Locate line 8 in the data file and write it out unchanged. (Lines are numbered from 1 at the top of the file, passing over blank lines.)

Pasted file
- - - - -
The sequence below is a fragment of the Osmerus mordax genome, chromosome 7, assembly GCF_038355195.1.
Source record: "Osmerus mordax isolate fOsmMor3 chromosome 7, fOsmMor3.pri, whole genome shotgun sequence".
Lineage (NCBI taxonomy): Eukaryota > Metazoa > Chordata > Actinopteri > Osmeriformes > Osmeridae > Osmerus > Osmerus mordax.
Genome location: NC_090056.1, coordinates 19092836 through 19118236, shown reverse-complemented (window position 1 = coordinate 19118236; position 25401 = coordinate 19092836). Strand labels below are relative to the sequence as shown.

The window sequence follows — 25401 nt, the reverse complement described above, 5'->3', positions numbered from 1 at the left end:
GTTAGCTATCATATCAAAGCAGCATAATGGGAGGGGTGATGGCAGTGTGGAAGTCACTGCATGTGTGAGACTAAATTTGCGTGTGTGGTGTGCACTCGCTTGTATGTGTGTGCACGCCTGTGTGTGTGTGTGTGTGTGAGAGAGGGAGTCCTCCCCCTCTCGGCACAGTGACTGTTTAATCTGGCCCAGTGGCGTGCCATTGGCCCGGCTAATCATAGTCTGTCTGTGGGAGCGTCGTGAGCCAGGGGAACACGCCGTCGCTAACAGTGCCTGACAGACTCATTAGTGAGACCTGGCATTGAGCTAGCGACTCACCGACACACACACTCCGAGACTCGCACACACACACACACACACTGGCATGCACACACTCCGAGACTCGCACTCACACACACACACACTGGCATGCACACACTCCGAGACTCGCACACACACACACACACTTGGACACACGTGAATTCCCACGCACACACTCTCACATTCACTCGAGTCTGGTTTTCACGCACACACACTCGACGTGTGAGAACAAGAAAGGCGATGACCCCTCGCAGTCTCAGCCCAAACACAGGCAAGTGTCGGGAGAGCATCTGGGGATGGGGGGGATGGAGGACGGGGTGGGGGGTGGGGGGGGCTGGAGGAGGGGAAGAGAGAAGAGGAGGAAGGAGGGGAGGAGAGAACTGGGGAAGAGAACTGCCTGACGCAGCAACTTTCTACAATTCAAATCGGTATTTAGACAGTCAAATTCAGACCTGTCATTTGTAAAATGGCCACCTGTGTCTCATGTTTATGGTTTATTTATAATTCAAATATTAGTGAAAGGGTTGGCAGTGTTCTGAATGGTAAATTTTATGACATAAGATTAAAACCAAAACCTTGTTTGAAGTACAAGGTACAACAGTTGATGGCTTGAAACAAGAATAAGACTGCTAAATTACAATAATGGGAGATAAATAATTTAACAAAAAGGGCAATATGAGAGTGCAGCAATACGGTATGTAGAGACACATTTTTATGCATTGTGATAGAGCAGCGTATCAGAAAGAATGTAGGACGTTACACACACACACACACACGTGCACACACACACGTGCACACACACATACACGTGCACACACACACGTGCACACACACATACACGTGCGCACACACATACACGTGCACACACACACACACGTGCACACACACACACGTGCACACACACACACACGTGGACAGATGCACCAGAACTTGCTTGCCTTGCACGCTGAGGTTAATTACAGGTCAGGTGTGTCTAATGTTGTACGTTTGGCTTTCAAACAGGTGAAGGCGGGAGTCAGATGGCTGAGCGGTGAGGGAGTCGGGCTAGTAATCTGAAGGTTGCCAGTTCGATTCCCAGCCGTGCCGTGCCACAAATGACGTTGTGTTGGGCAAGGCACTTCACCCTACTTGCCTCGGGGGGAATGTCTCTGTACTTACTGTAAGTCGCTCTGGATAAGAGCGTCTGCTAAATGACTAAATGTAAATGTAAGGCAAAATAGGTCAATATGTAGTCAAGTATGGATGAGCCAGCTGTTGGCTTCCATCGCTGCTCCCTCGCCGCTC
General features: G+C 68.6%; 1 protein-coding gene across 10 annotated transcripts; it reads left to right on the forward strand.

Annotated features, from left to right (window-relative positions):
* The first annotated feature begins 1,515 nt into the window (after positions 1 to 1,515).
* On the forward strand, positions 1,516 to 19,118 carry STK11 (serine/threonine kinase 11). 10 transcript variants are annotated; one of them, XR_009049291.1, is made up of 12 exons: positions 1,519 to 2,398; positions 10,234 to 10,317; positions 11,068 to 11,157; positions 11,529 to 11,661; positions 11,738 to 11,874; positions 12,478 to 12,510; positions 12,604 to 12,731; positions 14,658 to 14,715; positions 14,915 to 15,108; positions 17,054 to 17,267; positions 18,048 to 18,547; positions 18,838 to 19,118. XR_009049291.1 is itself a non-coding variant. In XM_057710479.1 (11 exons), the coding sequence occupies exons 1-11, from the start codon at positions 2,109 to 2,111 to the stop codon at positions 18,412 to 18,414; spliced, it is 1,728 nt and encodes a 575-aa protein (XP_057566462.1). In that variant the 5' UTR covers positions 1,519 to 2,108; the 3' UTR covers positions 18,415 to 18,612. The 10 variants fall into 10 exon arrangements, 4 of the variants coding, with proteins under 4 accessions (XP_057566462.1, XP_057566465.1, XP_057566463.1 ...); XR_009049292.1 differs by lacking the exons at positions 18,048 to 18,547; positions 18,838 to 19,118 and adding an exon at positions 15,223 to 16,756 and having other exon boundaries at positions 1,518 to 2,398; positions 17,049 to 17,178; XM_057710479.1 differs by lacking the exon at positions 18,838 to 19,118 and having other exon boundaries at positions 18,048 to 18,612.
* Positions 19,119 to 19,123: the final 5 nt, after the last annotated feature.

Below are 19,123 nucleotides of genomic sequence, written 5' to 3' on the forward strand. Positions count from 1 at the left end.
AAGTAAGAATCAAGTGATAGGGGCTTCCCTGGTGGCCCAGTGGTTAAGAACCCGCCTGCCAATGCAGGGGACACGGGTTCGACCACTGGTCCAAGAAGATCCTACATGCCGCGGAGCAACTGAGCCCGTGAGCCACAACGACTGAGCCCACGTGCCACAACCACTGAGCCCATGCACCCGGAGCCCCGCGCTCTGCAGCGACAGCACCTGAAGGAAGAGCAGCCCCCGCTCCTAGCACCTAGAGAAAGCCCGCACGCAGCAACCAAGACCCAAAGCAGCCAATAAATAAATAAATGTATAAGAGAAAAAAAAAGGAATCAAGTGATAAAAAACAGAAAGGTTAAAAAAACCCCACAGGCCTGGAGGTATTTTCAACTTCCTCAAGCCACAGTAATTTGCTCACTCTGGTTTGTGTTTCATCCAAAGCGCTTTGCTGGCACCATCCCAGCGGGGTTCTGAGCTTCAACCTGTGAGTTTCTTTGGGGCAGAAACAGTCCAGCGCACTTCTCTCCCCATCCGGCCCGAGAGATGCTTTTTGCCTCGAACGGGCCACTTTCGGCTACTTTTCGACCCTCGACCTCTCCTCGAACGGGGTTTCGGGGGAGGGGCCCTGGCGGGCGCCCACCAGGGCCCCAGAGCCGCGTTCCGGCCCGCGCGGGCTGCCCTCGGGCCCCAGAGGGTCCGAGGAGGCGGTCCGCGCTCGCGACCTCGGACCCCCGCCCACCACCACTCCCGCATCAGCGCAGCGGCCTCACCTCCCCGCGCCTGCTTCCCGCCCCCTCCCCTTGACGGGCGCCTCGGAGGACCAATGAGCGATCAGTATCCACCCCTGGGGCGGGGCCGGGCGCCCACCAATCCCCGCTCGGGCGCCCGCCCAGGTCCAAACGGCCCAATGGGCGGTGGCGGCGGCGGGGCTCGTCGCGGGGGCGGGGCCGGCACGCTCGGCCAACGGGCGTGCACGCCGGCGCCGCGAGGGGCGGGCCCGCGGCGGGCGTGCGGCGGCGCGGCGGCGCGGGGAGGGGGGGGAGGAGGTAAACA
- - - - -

Annotated features, from left to right (window-relative positions):